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Discussion in 'Traditional Folders and Fixed Blades' started by Jack Black, Jun 26, 2016.
@gunstockjack One can see and share your enthusiasm for your J. Crookes Lambsfoot. Rightfully so.
Thank you Harvey!
Good Morning Guardians.
Yes, very much so!
Great knife, gear and lighting in your photos, Mark. Looking forward to seeing more.
We're are going to make the 1000 pages...
Even with all its faults, it's still a very cool knife.
Adding another picture to nudge us closer to 1,000... My old roping spurs
Good week to all, I've been out these three days and I see we're almost on page 1000!!!
To contribute to that, I put a new picture of Guardians 19
Hey Dylan, I am going to have to start balancing things a bit better myself, as I am neglecting my work - The Lambsfoot has taken over my life this year!
That's very cool about your knife
I was only thinking yesterday that we haven't see your gorgeous red bone Lambsfoot, nice pic
Thanks for those detailed pics Barry, very interesting to see your knife in detail My original reply is so far back now that I thought I'd better bring it forward (took a LOT of finding):
So, once again, we're looking at an apparent anomaly, a tang-stamp which would appear to pre-date 1839 (the date is given incorrectly in the last paragraph of my post above), when the company was Jonathan Crookes & Son, on a pattern which did not appear until later in the 19th century, so far as our collective research has shown. So it would appear to be an older stamp being reused or a much earlier Lambsfoot. While there are certainly very old Sheffield knives which were rough and ready, Jonathan Crookes is not known for knives of that type, nor were the company. It's an old knife, made with parts that appear to be hand-forged, but they were still hand-forging in Sheffield in the 1960's (not that this knife is that recent). Thomas Crookes appears to have been at least as diligent as his father, but he died in 1892, which brings us into the era of the Lambsfoot. The name is then bought by other cutlers, lesser cutlers I think it may be fair to say, and they almost certainly supplied stamps and parts to outworkers, since this has always been the way of manufacturer in Sheffield. They may have supplied old stamps, they may have had new stamps made with just the name of the father, it was probably the 'Heart & Pistol' mark they cared about more than anything else. There are two key points when we see an increasing decline in the quality of Sheffield pocket cutlery, for fairly obvious reasons, World War I and World War II. However, there were always some firms and individuals who would knock out inferior goods, it depended to a certain extent what they were being paid, (and no Sheffield cutler was paid very much). Barry, if I had to guess, I'd say that knife was made after WWI, when the Crookes marks were owned by Joseph Allen, but it could have been made a decade or two earlier, or sometime later. If you missed it, please go back and read what I said a few pages back in relation to Sheffield knives. You might want to ask @herder if he has any catalogues relating to any of these companies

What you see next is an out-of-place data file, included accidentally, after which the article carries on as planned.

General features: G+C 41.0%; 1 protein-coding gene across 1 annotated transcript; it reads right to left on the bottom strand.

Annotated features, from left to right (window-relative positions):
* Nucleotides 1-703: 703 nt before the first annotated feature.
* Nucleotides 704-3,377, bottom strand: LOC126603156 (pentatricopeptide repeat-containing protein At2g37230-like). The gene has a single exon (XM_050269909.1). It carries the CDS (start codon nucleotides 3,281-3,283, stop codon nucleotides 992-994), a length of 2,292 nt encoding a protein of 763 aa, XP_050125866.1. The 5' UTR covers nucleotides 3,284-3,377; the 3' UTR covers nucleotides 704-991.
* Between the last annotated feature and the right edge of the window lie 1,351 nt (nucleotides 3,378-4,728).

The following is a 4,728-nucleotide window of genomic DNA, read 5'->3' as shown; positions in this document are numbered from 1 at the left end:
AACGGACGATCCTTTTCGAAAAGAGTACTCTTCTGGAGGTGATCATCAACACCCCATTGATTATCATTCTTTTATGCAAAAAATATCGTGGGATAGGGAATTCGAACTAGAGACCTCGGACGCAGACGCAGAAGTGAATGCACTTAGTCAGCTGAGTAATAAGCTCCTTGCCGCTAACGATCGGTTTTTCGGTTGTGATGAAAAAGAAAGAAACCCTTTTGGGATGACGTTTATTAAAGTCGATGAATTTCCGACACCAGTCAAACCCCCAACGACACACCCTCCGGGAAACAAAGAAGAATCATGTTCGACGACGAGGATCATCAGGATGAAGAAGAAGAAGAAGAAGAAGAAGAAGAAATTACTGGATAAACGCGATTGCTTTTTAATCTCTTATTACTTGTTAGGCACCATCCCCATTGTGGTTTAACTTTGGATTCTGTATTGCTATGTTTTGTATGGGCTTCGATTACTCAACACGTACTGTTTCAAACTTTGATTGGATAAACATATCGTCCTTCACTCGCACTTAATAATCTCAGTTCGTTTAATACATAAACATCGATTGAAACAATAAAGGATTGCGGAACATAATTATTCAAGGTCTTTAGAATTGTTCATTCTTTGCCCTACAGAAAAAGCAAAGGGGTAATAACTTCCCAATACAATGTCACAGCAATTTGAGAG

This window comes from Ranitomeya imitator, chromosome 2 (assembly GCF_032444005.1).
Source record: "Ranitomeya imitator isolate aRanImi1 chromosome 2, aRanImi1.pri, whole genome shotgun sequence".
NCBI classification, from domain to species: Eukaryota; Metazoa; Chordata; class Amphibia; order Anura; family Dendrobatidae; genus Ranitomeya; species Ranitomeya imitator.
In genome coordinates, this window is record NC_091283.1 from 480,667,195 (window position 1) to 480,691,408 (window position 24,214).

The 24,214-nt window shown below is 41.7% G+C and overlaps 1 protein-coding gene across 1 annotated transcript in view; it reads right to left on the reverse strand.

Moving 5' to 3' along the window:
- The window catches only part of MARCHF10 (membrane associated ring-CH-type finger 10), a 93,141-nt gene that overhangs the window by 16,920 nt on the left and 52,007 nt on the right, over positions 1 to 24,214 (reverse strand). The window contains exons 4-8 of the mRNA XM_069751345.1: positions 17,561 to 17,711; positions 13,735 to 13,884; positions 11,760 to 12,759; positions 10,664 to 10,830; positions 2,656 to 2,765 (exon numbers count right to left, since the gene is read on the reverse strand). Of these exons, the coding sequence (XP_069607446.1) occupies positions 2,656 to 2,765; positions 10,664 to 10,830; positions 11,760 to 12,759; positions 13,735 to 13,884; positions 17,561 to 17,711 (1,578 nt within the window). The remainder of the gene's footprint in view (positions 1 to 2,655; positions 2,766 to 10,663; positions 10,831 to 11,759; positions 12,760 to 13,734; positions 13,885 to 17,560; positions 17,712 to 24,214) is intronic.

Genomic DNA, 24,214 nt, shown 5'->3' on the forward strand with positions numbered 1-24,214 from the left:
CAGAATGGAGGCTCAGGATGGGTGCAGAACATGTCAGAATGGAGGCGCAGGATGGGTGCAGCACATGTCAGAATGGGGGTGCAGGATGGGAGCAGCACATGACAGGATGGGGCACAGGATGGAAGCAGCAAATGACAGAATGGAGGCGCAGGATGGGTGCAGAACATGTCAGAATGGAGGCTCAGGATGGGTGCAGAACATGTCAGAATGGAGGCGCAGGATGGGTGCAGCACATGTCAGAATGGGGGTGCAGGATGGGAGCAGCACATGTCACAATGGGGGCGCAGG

Fine photos Barry, no problem dating that one
Yes indeed, Wright's smallest one is much simpler, does just one blade at a time Thank you Mark, I like those pics
Congratulations to us all on the rapidly approaching 1000 pages! It’s knives like this that have helped to make the Guardians of the Lambsfoot thread and the knives we all love into one of the most popular on this forum!
That's a great pic Ron, I think I am yet to get a pic of mine that I am really pleased with. I haven't even carried or photographed my Ironwood yet
Thanks Jack! That’s a beautiful setting for your new Stag Damascus. They’re all such beautiful knives my friend!
What a fantastic picture with the waterfall in the background.
That's a great photo Preston
Certainly is I have sometimes bought complete wrecks just to get an example of a particular tang-stamp or a certain feature. I would have bought that one, even with half a blade
Very cool John
Welcome back Jose, that Ironwood is superb
Thanks guys, I'm grateful I need to take some pics where I concentrate just on the beauty of the Damascus and the covers
I was more pleased with this one, but in some of the pics I've taken, the blade just looks grey
Are we there, yet?
Nearly! I want to get the getaways posted, so I can crack open a beer!
I want to get there so I can post a picture... and get back to work
Thank you, Jack. Funny thing about work, it always seems to get in the way of things you'd rather be doing otherwise .
I echo those sentiments, Ron. What a terrific shot of that beauty! Absolutely stunning.
I thought it was time to get another family shot with the most recent acquisition.